Monday, April 25, 2016

The Mark of Ignorance

CBC dunce intern
It's not an exaggeration to say that the level of spoken and written English has declined in recent years. That's probably a claim that has been made every decade for the last two hundred years. But I truly believe that skewed syntax, bad grammar and malapropisms are more widespread now than in the past. Or maybe it's more accurate to say that those people are more likely to be heard or read (think of the proliferation of online media outlets and the need to staff them) and are more clueless (or shameless) about their language ignorance.

Grammar mistakes in mainstream media are extremely common nowadays, especially online. The most common errors that have for years been an indication of uneducated people now clutter the pages of even the most well-known newspapers. These errors jump out at anyone with even a basic understanding of grammar and language usage. The editors of newspapers regularly seek refuge behind the excuse that the 24-hour news cycle means it's harder than ever to ensure error-free copy. I'll accept that even people who know the difference between "there," "their" and "they're" will sometimes type the incorrect word when bashing out an article. So that excuse may have some merit, but for the most part, there are just more people today who never learned how to write or speak correctly.

Many of the mistakes that appear online are an indication that the people doing the writing (and the editing) do not possess the necessary skills to do their job. Why is this so? I would say that the education system is largely to blame. When I was going to school in Canada in the 1970s and 80s, grammar was not taught. The idea was that students would absorb the rules through activities and practice (inductive learning as opposed to deductive learning). Lo and behold, a few generations of semi-literates after moving away from more traditional teaching methods, and not only do many people not know how poorly they speak and write English, but there is no one to tell them when they make mistakes. Thankfully, because there are always some people around who possess critical thinking skills, and because some people in decision-making positions recognize the importance of language skills, deductive grammar learning is making  a partial comeback.

Beyond the claim of the frenetic pace of reporting and filing stories, there are other excuses for the legions of professionally employed language morons to hide behind. Any human weakness can become a virtue. When enough people possess that weakness, there is no further need to defend. What used to be an excuse becomes accepted wisdom. When the borderline incompetence of many reporters and others who are paid to write is highlighted, the person doing the highlighting is likely to be dismissed or ridiculed. The tut-tutting and supposed arrogance of anyone who points out the mistakes are more worthy of discussion than the mistakes themselves. The tools of the trade are words and grammar, but somehow, expert usage is not considered a requirement. Of course, moralizers of any kind are necessarily self-righteous. The two are inexorably intertwined. You cannot be one without the other, and I'm guilty as charged.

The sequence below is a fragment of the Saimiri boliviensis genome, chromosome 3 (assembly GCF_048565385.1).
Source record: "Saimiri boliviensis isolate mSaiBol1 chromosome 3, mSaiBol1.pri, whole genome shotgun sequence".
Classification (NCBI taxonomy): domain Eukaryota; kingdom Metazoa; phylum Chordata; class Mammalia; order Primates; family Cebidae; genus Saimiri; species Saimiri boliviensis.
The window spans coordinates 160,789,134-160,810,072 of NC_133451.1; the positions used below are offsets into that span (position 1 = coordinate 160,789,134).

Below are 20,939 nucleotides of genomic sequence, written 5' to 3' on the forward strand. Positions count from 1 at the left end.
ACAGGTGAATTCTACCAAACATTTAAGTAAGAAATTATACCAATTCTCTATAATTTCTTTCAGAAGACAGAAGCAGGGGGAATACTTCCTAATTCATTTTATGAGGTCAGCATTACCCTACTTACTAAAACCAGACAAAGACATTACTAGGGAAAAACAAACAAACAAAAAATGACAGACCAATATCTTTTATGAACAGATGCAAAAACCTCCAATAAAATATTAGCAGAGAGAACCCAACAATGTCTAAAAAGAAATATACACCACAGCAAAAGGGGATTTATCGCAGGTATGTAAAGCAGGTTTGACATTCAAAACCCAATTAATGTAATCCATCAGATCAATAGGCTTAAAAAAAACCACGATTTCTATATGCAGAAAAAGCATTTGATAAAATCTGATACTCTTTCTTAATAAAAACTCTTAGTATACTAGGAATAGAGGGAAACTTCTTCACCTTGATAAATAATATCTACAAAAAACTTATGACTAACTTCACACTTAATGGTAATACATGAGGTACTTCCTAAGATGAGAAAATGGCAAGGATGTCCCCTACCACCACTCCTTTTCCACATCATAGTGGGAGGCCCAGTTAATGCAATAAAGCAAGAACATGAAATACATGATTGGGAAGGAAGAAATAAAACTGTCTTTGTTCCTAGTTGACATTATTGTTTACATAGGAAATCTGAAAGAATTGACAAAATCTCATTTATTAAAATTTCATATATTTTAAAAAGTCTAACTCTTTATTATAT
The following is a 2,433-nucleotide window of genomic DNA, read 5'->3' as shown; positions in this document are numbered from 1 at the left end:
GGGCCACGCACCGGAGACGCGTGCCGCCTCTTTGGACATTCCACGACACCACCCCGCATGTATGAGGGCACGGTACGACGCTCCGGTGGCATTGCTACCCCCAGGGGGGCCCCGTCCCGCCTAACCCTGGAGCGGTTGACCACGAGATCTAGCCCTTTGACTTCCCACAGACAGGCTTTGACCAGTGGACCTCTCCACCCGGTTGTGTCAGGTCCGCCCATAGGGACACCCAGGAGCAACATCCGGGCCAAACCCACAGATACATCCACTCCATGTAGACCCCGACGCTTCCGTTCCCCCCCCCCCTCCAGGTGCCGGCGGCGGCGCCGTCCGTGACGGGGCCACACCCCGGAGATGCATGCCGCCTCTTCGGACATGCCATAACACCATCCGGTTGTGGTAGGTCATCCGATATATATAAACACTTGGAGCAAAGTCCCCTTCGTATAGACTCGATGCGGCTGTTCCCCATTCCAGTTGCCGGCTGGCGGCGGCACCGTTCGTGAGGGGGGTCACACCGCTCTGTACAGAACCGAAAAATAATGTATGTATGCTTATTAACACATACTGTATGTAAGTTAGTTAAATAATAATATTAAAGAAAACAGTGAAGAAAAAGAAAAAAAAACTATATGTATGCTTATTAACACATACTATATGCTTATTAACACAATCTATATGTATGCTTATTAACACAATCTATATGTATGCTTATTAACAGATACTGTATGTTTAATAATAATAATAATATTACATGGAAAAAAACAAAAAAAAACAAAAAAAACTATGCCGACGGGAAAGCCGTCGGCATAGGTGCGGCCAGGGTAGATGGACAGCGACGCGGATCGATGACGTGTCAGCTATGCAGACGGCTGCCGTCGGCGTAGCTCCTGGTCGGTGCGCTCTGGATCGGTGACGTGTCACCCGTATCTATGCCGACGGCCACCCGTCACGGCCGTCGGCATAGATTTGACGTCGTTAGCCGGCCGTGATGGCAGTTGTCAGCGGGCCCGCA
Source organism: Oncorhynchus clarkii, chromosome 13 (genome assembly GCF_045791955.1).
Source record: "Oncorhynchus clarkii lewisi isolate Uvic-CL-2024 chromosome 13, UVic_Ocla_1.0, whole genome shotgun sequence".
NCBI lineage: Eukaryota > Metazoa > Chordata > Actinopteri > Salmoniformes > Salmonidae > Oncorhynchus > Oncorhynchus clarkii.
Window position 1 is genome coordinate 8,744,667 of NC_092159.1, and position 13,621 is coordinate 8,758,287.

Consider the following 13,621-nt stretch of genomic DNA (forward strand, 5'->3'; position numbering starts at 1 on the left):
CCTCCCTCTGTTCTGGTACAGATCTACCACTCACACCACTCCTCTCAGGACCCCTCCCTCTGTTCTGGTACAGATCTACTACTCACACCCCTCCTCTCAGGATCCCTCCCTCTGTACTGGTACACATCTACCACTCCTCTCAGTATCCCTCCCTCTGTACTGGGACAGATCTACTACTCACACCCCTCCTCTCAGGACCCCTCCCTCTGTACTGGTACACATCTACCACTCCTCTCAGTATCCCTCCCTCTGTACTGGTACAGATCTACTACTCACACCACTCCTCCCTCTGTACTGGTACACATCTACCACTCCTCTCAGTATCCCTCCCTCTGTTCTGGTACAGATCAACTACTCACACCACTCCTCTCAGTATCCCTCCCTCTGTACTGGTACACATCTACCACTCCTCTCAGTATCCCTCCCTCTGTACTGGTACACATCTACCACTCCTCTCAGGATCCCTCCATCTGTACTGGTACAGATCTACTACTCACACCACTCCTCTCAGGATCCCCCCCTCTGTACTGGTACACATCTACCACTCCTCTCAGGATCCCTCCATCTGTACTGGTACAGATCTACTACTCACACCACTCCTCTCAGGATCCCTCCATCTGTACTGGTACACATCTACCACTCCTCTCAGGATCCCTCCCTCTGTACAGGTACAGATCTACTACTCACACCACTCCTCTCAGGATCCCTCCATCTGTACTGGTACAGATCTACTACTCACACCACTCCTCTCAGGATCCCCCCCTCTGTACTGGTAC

The funny part about this focus on the people complaining about bad grammar is that many of the so-called grammar Nazis are being played for all they're worth. All newspapers now encourage anyone who sees mistakes in their online rags to dutifully report them. How thrilling! I am a more skilled editor that the ones employed by big newspapers! And look! I reported a mistake, it was promptly corrected, and I even got a personal email thanking me!

You bloody fools! Why on earth would you provide your services for free when you could otherwise let the mistake stand, thus highlighting the sloppiness and perhaps increasing the likelihood that the buffoons in charge might take steps to improve the quality of their product?

But I want the focus of this post to be about speaking, not writing. There is one extremely common mistake that many people currently make when speaking. It's not a careless error made while the speaker is passionately arguing a point. It's not a one-off blunder made when tired or annoyed. It's a fundamental gap in the speaking ability of the people in question.

This obvious blunder is committed not just by people from lower socio-economic classes. I have heard doctors, lawyers and newsreaders speak in this fashion. It makes me cringe every time I hear it. My mother claims that a friend of hers who is a principal in a school in Canada makes this mistake whenever she speaks.

And what is this most shockingly bizarre lapse in fundamental language skills? One that what would have, years ago, been a mistake worthy of a solid cuff to the side of the head?

The inability to use the past participle when using participle verb tenses. People who suffer this affliction speak in sentences like the following:

I haven't went to the movies in a long time.

Have you ever ate spicy food?

It is hard to fathom that people who speak like this are not aware of it. And it is also hard to believe that no one has ever pointed out to them how ignorant they sound. My guess is that they know full well that this major gap exists in their ability to speak the English language. But they just don't care. It likely warms their hearts when they are in the company of other semi-literate mules who were also never taught how to speak correctly.

And that is the modern-day mark of ignorance among native English speakers.


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